Chikkamagaluru's Nosthush spins a success story in the land of baseball

Nosthush Kenjige
Nosthush Kenjige in action against Pakistan in the T20 World Cup. File photo: AFP/Andrew Caballero-Reynolds

Nosthush Kenjige once rubbed shoulders with the likes of cricket legend Rahul Dravid and future national players Mayank Agarwal and Manish Pandey at the club-level in Bengaluru. At one juncture of his life, he had to make a tough decision: whether to pursue a career in cricket or choose a safer path forward. Eventually, in 2015, the left-arm spinner migrated to the US in pursuit of better prospects as a biomedical engineer. 

Although cricket at that time was more or less in its infancy in the US, Nosthush did not give up his love for the sport. Proving that staying true to one's passion will pay off in the end, the 33-year-old played a key role in the US' stunning win over heavyweights Pakistan in a group match of the ongoing T20 World Cup with figures of 3/30 from his four overs.

The move to the US was a sort of homecoming for the boy from Chikkamagaluru. "I was born in Alabama in 1991 before my parents (Pradeep Kenjige and Shrutha Keerthi) returned to Chikkamagaluru after dad finished his studies. I played my early cricket during my school days at The Lawrence School, Lovedale, in Ooty. Thereafter, I shifted to Bengaluru and played club cricket before moving to the States," Nosthush told Onmanorama over the phone from Florida ahead of the US' final group match against Ireland.

It was not an easy journey for Nosthush to make a mark in his new homeland. "I attended a selection trial and Ricardo Powell (former West Indian batter) picked me. However, I had to do community service to become eligible to play for the national team. It was tough to combine both cricket and work."

Nosthush made his international debut in 2017 against Uganda in an ICC World Cricket League Division Three game. "Our coach Pubudu Dassanayake (former Sri Lankan wicketkeeper) guided me a lot in my early days in international cricket." 

Nosthush Kenjige
Nosthush Kenjige celebrates the wicket of Pakistan's Shadab Khan in the T20 World Cup. File photo: AFP/Andrew Caballero-Reynolds

The turning point in Nosthush's cricketing career was the US gaining One-Day International (ODI) status in 2019. "That was a big breakthrough. I made my ODI debut in 2019. USA cricket offered the players full-time contracts and it's been fully cricket for me since 2019. Right now only Saurabh Netravalkar is working and playing among national team members."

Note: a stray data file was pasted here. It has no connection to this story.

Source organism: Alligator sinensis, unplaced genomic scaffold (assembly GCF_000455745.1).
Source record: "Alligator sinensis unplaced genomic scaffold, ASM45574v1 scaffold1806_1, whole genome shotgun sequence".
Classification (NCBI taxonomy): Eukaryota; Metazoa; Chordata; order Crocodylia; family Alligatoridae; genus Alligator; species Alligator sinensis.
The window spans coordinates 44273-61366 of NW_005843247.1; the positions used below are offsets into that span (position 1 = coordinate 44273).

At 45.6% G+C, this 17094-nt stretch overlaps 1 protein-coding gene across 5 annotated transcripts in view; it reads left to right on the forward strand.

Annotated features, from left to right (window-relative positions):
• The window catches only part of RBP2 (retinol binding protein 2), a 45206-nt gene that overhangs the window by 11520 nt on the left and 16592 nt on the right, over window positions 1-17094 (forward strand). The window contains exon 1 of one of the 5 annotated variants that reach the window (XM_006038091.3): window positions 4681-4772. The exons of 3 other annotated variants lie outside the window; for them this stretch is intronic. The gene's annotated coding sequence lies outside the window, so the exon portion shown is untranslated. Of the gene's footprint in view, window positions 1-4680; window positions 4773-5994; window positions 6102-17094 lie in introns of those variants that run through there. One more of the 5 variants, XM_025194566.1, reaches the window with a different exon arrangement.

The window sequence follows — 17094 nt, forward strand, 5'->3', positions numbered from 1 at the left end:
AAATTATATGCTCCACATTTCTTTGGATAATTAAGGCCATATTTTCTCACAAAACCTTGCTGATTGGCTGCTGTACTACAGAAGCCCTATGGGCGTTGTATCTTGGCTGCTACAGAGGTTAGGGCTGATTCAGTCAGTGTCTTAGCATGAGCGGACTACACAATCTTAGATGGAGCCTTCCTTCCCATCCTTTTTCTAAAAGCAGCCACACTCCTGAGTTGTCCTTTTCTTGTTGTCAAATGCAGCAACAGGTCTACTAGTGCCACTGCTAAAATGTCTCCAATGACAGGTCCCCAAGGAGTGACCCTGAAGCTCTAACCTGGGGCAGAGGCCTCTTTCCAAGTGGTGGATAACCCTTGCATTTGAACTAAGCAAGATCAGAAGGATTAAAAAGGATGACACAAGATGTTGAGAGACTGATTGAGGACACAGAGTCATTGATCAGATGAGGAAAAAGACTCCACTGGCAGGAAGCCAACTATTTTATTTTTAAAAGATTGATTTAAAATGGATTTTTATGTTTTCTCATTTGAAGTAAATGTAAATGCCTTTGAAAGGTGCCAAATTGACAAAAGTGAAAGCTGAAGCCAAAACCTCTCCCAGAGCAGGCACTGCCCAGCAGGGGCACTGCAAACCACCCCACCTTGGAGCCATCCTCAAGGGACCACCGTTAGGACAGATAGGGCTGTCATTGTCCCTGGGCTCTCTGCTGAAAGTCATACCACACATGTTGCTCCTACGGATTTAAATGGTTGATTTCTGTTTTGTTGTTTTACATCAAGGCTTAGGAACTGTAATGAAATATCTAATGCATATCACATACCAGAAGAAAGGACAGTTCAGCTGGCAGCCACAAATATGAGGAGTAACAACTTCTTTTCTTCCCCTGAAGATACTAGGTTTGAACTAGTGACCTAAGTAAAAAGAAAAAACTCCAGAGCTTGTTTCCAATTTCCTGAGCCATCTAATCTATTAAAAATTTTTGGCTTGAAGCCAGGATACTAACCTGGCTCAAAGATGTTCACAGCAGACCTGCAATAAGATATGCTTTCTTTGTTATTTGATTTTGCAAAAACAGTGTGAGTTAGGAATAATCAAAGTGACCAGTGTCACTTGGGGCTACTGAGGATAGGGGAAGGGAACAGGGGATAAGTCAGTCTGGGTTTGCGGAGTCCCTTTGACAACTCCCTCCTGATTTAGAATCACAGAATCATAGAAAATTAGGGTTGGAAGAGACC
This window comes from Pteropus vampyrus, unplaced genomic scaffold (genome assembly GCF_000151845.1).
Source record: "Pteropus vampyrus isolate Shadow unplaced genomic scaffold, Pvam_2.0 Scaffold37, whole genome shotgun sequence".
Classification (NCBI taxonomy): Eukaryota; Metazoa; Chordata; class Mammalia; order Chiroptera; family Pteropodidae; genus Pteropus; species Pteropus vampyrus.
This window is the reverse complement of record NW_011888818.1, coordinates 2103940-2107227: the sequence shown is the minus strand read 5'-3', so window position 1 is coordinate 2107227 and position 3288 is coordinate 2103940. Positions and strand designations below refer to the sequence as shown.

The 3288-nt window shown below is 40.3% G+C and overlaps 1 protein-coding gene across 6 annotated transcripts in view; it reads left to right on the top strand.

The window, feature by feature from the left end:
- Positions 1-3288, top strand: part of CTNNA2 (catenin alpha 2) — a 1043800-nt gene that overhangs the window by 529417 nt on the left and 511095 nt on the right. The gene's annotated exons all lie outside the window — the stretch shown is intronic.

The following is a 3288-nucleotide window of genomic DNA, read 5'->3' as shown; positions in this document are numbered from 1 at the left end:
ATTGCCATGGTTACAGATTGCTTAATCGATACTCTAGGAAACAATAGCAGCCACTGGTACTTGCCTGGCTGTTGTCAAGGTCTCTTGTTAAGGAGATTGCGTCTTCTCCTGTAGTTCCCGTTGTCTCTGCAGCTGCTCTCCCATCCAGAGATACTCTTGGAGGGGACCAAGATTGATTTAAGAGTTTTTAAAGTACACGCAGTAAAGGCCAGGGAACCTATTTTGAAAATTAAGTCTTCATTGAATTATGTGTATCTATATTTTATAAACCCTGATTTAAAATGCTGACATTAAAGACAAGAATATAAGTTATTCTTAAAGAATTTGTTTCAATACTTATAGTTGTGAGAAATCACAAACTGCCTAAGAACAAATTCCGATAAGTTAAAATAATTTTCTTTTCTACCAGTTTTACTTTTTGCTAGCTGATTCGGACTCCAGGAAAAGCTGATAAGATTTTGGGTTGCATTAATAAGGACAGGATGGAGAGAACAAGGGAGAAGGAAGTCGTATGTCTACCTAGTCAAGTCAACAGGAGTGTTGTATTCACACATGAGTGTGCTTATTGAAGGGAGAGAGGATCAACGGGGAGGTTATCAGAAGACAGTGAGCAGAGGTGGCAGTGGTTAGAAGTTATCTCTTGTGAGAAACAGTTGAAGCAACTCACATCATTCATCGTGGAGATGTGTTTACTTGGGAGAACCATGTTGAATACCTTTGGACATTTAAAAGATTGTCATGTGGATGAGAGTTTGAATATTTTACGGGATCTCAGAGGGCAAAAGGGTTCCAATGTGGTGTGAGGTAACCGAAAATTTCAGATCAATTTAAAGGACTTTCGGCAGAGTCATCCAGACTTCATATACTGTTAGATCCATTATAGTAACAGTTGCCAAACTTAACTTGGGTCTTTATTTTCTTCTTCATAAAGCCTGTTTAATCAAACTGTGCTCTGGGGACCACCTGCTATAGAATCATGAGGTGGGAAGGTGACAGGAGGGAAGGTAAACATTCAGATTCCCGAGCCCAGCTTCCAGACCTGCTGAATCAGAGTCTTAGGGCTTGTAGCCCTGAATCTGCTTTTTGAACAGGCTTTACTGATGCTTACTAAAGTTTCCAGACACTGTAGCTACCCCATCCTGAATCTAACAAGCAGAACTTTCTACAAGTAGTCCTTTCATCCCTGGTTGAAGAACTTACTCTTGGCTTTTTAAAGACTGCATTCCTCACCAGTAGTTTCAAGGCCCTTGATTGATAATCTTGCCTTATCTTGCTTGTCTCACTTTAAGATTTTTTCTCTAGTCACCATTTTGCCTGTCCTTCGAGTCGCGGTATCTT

Nosthush is not surprised by the co-hosts' spirited show in the T20 World Cup. "We had a really good preparation coming into the World Cup. The (T20I) series win over Bangladesh too was significant."

Nosthush has no doubt exciting days are ahead for the US cricket team. "Hopefully we can qualify for the Super Eight of the World Cup. We want to qualify for the next T20 World Cup to be held in India and Sri Lanka in 2026. Cricket has been included in the Los Angeles Olympics in 2028. Things are looking up for sure."

Nosthush Kenjige and wife with Dravid
Nosthush Kenjige and wife Nivica with Rahul Dravid. Photo: Special Arrangement

Nosthush, though, laments the absence of first-class cricket structure in the US. "No doubt it's a hindrance, but the good thing is that most of the national team members have some experience of playing first-class cricket unlike the home-grown players. The US team used to compete in the domestic tournament in the West Indies from 2018-20 before the COVID-19 outbreak. It was tough to keep going during the time of the pandemic and the contract amount too was split. Thankfully, things have got back to normal now."

Nosthush is quick to acknowledge the role of his family in his growth both as a cricketer and as an individual. "My family has been a constant source of inspiration for me. Dad always used to encourage me to play cricket. But he also made sure I was good in studies. My parents flew in to watch us play against Pakistan and India in the World Cup. They were there along with my wife (Nivica) when we beat Pakistan and it was special."

Nosthush Kenjige family
Nosthush Kenjige celebrates with his wife, left, parents, second and third left, uncle and aunt after the win over Pakistan. Photo: Special Arrangement

Nosthush believes the ever-aggressive approach of the batters in T20 cricket presents a spinner with plenty of opportunities to pick up wickets. "Just like a coin has two sides, T20 cricket offers spinners equal chances. It all depends on the match situation and you have to do a balancing act. There are times when you have to contain the batters and at times you have to be on the attack. I listen a lot to R Ashwin (veteran Indian spinner) and have learned a lot about match situations from him."

However, current India coach Dravid remains his role model. "I have played against him in Bengaluru when he was India captain. Despite all his achievements he's so humble and generous. It was a pleasure to meet him the other day. The way he conducts himself is exemplary," added Nosthush.

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